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YMCA scraps plans for downtown St. Paul 'boutique' fitness facility

10 June 2022

The Twin Cities YMCA has nixed plans for a “boutique” fitness facility in downtown St. Paul that was slated to open later this year.

The YMCA of the North announced last year that it would open a $20 million, two-story fitness center off 5th Street E. and Cedar Street this fall. But the nonprofit has put the plans on hold indefinitely after a request for $10 million in state funding didn’t pass the Legislature in 2021.

What’s more, CEO Glen Gunderson said, the decreasing workforce in downtown St. Paul as fewer people commute to offices regularly amid COVID-19 meant fewer fitness members.

“We really were enthused about that potential site,” he said. “[But] the funding dynamics and the pandemic changing consumer behavior really played a big role.”

After closing a larger Lowertown fitness center in 2020 in the former Galtier Plaza building, the YMCA announced plans to build a smaller, 25,000-square-foot facility to host fitness classes and other services downtown. The plan was to redevelop a portion of the one-story former Ecolab training center and plaza near the Green Line light-rail transit line.

Gunderson said then that the space would be focused on overall well-being, a shift from the traditional “monolithic, massive” fitness-only centers.

“As we measured who was coming downtown and what the residential population was looking like, the need [for a facility] wasn’t as great as it is around our child care … [and] some of our other programming,” Gunderson said.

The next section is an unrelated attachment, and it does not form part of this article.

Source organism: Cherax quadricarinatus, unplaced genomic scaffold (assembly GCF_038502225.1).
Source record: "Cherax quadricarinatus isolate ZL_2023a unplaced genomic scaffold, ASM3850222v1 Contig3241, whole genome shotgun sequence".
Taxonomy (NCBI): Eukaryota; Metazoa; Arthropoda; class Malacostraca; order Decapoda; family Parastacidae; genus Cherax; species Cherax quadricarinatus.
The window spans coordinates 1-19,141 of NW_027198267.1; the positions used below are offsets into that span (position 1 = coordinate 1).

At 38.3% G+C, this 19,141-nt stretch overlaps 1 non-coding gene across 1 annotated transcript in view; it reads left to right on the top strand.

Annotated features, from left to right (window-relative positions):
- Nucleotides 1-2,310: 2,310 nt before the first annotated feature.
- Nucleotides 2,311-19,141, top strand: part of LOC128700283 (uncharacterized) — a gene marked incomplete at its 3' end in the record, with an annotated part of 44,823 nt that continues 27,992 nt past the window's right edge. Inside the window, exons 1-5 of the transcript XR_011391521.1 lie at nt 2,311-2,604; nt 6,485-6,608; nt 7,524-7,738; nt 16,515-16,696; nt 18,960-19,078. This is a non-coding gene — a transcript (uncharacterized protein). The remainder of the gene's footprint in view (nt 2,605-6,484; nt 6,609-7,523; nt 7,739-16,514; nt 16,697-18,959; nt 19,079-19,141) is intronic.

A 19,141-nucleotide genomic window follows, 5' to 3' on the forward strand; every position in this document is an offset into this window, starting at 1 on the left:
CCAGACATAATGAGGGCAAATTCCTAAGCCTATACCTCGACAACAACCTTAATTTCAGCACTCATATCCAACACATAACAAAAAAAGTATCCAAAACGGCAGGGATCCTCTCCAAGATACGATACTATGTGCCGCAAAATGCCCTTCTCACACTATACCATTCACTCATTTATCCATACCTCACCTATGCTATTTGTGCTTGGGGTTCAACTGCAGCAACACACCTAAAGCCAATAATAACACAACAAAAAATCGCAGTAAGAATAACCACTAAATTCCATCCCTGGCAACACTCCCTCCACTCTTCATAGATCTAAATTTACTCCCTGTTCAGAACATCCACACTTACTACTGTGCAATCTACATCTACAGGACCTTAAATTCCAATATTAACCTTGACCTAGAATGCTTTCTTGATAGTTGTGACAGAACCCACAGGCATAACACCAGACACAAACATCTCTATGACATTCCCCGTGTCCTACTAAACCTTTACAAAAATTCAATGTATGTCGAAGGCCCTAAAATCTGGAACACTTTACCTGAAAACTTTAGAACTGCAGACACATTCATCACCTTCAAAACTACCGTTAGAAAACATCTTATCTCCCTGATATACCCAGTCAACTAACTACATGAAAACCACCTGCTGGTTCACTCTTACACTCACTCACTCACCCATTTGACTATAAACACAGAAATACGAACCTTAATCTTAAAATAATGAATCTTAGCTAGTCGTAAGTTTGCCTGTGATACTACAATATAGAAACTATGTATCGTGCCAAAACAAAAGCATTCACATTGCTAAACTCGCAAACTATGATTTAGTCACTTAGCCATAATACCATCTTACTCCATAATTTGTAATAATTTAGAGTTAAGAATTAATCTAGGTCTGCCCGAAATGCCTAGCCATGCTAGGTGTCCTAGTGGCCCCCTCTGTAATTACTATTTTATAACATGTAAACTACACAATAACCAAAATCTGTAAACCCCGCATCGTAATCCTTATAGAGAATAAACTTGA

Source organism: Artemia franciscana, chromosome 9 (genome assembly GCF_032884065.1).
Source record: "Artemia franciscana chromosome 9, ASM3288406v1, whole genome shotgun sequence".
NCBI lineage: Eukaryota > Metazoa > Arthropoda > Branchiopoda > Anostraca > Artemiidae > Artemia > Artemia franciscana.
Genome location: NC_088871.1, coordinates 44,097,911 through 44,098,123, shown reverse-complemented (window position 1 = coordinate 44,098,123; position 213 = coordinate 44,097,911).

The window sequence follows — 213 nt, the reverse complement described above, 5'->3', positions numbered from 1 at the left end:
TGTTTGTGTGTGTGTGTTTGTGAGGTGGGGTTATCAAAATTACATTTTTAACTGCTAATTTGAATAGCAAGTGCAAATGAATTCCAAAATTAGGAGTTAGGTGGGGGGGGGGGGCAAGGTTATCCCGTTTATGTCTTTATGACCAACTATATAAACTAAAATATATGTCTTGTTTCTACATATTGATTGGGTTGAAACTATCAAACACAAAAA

St. Paul Downtown Alliance President Joe Spencer said Friday in a statement that he was “deeply disappointed” that the YMCA had dropped its plans.

“As the capital city with a strong concentration of both workers and residents and the largest job center in the east metro, we are unsure why this particular Y needed bonding support to open,” Spencer wrote. “But in spite of that, our whole community rallied together to try and make this a reality. When they are ready to open a new location downtown, we will be ready to support them however needed.”

The YMCA still operates two fitness facilities in the city — Midway and Eastside Ys — and a drop-in Teen Tech Center in downtown St. Paul. Gunderson said the Y could open a downtown facility somewhere at a later date if downtown offices and residential development increase, “but it’s just going to take longer than we hoped.”

In downtown Minneapolis, the YMCA spent $30 million renovating a shopping mall in 2018 into a five-level fitness and well-being center, the Douglas Dayton YMCA at Gaviidae Commons, which also includes the nonprofit’s offices and headquarters.

Now, although the YMCA is seeing less interest in its fitness facilities during the pandemic, Gunderson said there’s a resurgence in interest in youth and family programs such as a new program called “Nature in the Neighborhood” that provides outdoor activities to kids at local parks or other nearby community spaces. A new day camp is also opening near Lakeville next week.

Gunderson said it’s part of the YMCA shifting its focus from traditional buildings — usually a gym — to broader community programs ranging from well-being and equity to online classes.

“Part of what the pandemic did is force all organizations to kind of reinvent,” he said. “We just continue to stay focused on our values and how can we make a demonstrative impact on the communities, and keep evolving.”

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